Thursday, March 06, 2008

Taking things personally

Sometimes when you send a patient for surgery, even if it's necessary, and things go wrong, you just can't help but feel partially responsible for it.
A patient had pretty severe primary hyperparathyroidism. We had put off surgery for some years because she was fearful of the knife. And she has a complicated medical history.
But this year, because things had worsened significantly, we bit the bullet and decided to go ahead with surgery. Which went well, but she suffered some nonpermanent postsurgical complications.
It was one of those things, related more to her underlying health and no fault of anyone's. And every procedure has its risks and benefits, and it's always something we weigh before deciding to proceed. In her case, clearly she needed surgery.
But still, I felt horrid most of yesterday. During a lull in clinic, I went to see her in the hospital where she was recovering. Tried to encourage her as much as I could.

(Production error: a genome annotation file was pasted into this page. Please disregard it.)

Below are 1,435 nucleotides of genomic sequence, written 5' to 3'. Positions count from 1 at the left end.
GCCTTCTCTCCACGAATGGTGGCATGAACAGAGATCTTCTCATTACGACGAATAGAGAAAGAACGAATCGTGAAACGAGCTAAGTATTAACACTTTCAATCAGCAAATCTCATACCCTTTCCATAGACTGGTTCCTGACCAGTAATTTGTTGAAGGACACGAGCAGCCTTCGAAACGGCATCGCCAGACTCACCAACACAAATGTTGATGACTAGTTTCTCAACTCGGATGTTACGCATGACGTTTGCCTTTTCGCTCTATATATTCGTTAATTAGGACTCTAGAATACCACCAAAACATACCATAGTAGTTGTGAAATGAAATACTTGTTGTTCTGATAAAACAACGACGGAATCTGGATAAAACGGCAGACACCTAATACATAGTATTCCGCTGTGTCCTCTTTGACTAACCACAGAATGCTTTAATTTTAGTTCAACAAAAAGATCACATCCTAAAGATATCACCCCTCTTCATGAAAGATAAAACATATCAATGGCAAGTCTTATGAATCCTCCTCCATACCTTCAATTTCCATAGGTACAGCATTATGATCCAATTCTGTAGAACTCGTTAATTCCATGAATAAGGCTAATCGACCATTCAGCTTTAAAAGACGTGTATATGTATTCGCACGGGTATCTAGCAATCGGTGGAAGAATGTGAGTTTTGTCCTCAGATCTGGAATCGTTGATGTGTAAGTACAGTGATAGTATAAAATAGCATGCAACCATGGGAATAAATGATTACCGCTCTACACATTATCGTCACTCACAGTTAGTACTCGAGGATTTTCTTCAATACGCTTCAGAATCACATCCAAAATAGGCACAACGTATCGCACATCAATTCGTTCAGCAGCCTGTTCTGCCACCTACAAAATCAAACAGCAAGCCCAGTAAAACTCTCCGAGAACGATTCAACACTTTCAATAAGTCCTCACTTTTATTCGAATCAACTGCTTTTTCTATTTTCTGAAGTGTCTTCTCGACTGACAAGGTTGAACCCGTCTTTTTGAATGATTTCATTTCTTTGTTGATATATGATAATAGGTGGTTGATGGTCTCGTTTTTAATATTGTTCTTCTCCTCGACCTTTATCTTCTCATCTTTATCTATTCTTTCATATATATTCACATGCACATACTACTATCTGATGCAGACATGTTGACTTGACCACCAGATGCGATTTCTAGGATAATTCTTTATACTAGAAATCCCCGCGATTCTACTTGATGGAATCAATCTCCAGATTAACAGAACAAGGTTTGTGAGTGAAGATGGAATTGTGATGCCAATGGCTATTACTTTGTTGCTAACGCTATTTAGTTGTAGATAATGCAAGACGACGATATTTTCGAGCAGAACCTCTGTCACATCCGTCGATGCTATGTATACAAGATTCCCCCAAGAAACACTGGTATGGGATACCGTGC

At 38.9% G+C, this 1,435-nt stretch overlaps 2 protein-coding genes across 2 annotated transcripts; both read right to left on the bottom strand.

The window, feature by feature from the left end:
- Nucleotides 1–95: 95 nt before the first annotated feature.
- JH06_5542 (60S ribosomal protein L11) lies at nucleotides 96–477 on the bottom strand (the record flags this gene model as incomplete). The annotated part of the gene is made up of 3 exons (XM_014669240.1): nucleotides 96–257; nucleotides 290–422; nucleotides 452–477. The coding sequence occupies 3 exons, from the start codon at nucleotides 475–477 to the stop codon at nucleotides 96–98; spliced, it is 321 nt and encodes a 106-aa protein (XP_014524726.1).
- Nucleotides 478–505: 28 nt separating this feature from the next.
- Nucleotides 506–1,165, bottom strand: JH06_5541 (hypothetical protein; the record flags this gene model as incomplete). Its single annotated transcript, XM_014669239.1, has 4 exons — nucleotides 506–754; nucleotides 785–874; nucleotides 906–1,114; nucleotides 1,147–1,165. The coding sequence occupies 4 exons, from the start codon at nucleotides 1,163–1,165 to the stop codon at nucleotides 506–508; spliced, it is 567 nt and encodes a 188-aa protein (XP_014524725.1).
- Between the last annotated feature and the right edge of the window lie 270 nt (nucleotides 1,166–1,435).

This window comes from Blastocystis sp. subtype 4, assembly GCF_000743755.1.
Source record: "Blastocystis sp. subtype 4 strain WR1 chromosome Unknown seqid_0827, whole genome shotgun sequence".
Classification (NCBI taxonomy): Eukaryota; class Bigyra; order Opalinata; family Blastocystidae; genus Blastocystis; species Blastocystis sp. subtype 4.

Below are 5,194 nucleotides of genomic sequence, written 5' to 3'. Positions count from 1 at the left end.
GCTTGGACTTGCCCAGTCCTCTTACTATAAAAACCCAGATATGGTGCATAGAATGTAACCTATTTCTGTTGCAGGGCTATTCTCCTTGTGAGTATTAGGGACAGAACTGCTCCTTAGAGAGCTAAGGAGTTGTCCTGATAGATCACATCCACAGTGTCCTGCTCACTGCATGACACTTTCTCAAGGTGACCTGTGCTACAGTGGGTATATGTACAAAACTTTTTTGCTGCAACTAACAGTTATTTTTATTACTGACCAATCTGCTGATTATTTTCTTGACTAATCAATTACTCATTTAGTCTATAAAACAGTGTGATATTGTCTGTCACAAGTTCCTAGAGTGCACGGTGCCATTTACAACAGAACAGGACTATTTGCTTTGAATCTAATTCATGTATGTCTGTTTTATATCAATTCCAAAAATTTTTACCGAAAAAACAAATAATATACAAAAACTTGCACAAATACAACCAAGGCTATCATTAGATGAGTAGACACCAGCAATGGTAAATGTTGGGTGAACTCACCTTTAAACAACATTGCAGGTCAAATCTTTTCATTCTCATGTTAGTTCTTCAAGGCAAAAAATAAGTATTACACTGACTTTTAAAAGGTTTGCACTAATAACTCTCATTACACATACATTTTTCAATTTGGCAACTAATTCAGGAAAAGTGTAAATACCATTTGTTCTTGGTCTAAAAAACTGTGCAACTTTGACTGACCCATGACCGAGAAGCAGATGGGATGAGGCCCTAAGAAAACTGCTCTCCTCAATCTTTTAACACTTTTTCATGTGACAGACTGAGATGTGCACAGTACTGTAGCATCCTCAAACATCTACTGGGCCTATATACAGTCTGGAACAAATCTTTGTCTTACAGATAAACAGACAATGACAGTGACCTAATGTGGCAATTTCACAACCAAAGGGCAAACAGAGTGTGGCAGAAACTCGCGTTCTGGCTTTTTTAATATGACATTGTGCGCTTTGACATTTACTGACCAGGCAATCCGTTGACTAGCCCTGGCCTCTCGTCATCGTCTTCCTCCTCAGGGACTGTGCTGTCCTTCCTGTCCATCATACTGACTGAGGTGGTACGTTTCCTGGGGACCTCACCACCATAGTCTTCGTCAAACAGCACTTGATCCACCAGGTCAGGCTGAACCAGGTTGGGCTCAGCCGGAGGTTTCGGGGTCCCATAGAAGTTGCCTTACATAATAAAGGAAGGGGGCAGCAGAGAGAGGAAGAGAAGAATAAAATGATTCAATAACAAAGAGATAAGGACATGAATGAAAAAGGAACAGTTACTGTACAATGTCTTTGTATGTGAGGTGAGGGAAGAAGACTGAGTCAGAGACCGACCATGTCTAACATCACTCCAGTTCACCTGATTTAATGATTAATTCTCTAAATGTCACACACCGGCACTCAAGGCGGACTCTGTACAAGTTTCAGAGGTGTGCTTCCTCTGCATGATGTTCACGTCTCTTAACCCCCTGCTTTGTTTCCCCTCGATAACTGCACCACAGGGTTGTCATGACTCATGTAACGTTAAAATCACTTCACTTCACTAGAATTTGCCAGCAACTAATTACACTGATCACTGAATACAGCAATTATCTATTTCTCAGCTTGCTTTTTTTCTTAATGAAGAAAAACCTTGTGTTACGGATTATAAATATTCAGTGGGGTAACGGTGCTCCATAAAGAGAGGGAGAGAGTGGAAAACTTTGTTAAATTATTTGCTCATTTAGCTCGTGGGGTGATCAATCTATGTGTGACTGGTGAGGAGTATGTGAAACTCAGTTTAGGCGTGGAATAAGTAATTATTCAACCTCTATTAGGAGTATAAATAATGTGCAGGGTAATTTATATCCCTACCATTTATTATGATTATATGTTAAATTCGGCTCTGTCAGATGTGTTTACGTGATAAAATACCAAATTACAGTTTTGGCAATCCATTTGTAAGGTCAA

You know it's not your fault, that you acted in the patient's best interest. And that you shouldn't carry burdens such as these. But deep inside you mind, you do catch yourself thinking that this would not have happened if she didn't go for surgery.
Thankfully, she's likely going to be discharged today.


Anonymous Anonymous said...

I removed a retro-oesophageal parathyroid adenoma with vertebral artery sitting on either side of it not so long ago. I actually included stroke as part of my pre-op list of potential complications. It is a great burden that we surgeons have to carry week after week, that people do not wake up unwell or paralysed as a result of our handiwork.

10:07 AM  

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